Representative Comet assay images of control and D-glucosetreated cells using SYBR Green stain are presented in Figure 2. As denoted in this figure, there is gradual increase in the mean values of comet tail length, tail moment, and percentages of DNA cleavage in MCF-7 cells, with increasing doses of D-glucose. Overall, the results generated from the comet assay indicated D-glucose exposure is highly genotoxic to MCF-7 cells.


Figure 2: Representative SYBR Green Comet assay images of untreated (A-control) and D-glucose treated MCF-7 cells at 5 mg/mL (B), 10 mg/mL (C), 20 mg/mL (D), 40 mg/mL (C), and 80 mg/mL (F). High percentages (>60%) of selected images were observed in specific D-glucose dose, as indicated above.

Induction of apoptotic cells

Viable, early apoptotic, and late apoptotic or necrotic cells can be distinguished by flow cytometry analysis using dual staining with annexin V/PI dyes. Using this research approach, we treated MCF-7 cells with D-glucose for 2 h and measured the modulation of annevin V/PI negative and positive cells. We observed a strong dose-response relationship with regard to D-glucose exposure and annexin V positive cells (Figure 3). Viable cells were negative for both PI and annexin V; apoptotic cells were positive for annexin V and negative for PI, whereas late apoptotic or necrotic cells displayed both high annexin V and PI labeling. Non-viable cells undergoing necrosis were positive for PI and negative for annexin V. As shown on Figure 3, the percentages of annexin V/PI positive cells were: (3.5 ± 1.1.)%, (11.0 ± 0.5)%, (15.5 ± 2.3)%, (20.0 ± 5.1)%, (27.3 ± 6.4)%, and (21.2 ± 3.7)% in 0, 5, 10, 20, 40, and 80mg/mL D-glucose, respectively (Table 1).

Sample ID Treatment Annexin V/PI negative Cells or Live Cells (Mean ± SD)% Annexin V/PI Positive Cells or Apoptotic cells (Mean ±SD)%
A 0 mg/mL 96.5 ± 1.1 3.5 ± 1.1
B 5 mg/mL 89.0 ± 0.5 11.0 ± 0.5
C 10 mg/mL 84.5 ± 2.3* 15.5 ± 2.3*
D 20 mg/mL 80.0 ± 5.1* 20.0 ± 5.1*
E 40 mg/mL 72.7 ± 6.4* 27.3 ± 6.4*
F 80 mg/mL 80.8 ± 3.7* 19.2 ± 3.7*

Table 1: Summary data of annexin V assay obtained from the flow cytometry. Human breast adenocarcinoma (MCF-7) cells were cultured in the absence or presence of D-glucose for 2 h as indicated in the Materials and Methods. Values are shown as means ± SDs of 3 replicates per experiment. *P < 0.05 versus compared with control group.


Figure 3: Representative dot plots showing the inhibitory effect of D-glucose to MCF-7 cells upon 2 h of exposure. A = Control Cell (Untreated), B = 5 mg/ mL D-glucose, C = 10 mg/mL D-glucose, D = 20 mg/mL D-glucose, E = 40 mg/mL D-glucose, F = 40 mg/mL D-glucose. 1 = Live cells (Annexin V/PI), 2 = Early apoptotic cells (Annexin V+/PI), 3 = Late apoptotic or necrotic cells (Annexin V+/PI+), 4 = Necrotic cells (PI+).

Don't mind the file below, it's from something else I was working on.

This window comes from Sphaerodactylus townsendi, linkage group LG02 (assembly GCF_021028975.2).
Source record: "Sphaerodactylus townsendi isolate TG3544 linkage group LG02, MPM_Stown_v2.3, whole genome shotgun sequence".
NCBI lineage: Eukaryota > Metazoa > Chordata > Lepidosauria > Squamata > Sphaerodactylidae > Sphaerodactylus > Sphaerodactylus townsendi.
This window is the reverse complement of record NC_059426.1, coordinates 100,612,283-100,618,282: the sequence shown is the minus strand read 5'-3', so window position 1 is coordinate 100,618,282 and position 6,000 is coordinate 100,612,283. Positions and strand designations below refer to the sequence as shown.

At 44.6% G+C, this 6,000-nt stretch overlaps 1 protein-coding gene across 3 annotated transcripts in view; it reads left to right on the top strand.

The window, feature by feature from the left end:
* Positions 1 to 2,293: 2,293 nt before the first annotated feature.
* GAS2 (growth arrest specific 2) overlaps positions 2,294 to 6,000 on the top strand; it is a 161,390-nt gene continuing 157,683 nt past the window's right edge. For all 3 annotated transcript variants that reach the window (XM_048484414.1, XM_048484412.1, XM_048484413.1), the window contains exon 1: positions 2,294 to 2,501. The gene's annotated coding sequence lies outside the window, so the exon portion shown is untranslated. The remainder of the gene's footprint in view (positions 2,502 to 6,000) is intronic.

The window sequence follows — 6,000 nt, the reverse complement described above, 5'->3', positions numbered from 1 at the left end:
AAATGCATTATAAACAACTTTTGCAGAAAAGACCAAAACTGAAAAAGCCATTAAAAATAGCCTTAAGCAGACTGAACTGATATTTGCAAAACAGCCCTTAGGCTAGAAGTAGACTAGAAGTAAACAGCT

The adverse effects of high glucose concentrations on various cancer cell types have been known for some time. Nevertheless, there remains considerable doubt about the cellular and molecular mechanisms of action of D-glucose in MCF-7 cells. In the present study, we first demonstrated that D-glucose exerts a concentration-dependent dual effect upon 2 h of exposure: it causes differentiation or proliferation of MCF-7 cells at low concentrations and cell death at relatively high concentrations. As seen in figure 1, D-glucose slightly increases the proliferation of cancer cells at physiologic or low concentrations (5 mg/mL) and gradually decreases the viability of cancer cells at high concentrations (10-80 mg/mL) in a dose and time-dependent manner.

Consistent with low or physiologic concentrations of glucose used in the present study upon 2 h, previous research indicated that glucose and other factors related to glucose metabolism including insulin and IGFs may contribute to breast cancer development [18]. Glucose may play a direct role in the development of breast cancer by favoring the selection of malignant cell clones [19]. For example, a study by Warburg showed that neoplastic cells use glucose for proliferation [19]. Increased metabolism of glucose toward the pentose phosphate pathways is one of the central metabolic characteristics of malignant tissues [20]. A large-scale epidemiological study of 21 modern countries that track morbidity and mortality (Europe, North America, Japan and others) revealed that sugar intake is a strong risk factor that contributes to higher breast cancer rates, particularly in older women [21].

Consistent with high concentrations (10-80 mg/mL) of glucose used in the present study, previous reports indicated that high glucose inhibit the proliferation, migration and in vitro angiogenic capacity of bone marrow-derived endothelial progenitor cells, and alter the regenerative potential of mesenchymal stem cells [22,23]. High glucose induced nuclear factor kappa B mediated inhibition of endothelial cell migration. In contrary to our finding, several other studies using endothelial cells (EC) demonstrated that high-glucose concentration increases cell growth and survival in human umbilical vein EC [7,8], human dermal microvascular EC [9], aortic EC [10], and retinal EC [11]. These conflicting studies may be explained, at least in part, by the differences in species, tissues of origin, or experimental conditions.